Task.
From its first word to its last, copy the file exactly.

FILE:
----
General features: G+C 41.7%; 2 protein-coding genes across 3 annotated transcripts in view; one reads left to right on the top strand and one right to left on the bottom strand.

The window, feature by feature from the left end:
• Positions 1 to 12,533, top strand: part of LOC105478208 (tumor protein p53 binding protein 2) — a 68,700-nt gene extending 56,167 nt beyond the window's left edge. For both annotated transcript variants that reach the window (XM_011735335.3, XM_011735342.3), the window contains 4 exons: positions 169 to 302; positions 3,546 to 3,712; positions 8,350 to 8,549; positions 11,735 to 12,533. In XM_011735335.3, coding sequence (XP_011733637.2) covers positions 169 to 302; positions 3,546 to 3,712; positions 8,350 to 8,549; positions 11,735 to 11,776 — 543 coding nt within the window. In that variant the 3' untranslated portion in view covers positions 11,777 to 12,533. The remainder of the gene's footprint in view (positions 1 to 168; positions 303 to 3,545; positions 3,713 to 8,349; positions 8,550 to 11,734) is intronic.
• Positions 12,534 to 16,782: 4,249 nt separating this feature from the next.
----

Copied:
General features: G+C 41.7%; 2 protein-coding genes across 3 annotated transcripts in view; one reads left to right on the top strand and one right to left on the bottom strand.

The window, feature by feature from the left end:
• Positions 1 to 12,533, top strand: part of LOC105478208 (tumor protein p53 binding protein 2) — a 68,700-nt gene extending 56,167 nt beyond the window's left edge. For both annotated transcript variants that reach the window (XM_011735335.3, XM_011735342.3), the window contains 4 exons: positions 169 to 302; positions 3,546 to 3,712; positions 8,350 to 8,549; positions 11,735 to 12,533. In XM_011735335.3, coding sequence (XP_011733637.2) covers positions 169 to 302; positions 3,546 to 3,712; positions 8,350 to 8,549; positions 11,735 to 11,776 — 543 coding nt within the window. In that variant the 3' untranslated portion in view covers positions 11,777 to 12,533. The remainder of the gene's footprint in view (positions 1 to 168; positions 303 to 3,545; positions 3,713 to 8,349; positions 8,550 to 11,734) is intronic.
• Positions 12,534 to 16,782: 4,249 nt separating this feature from the next.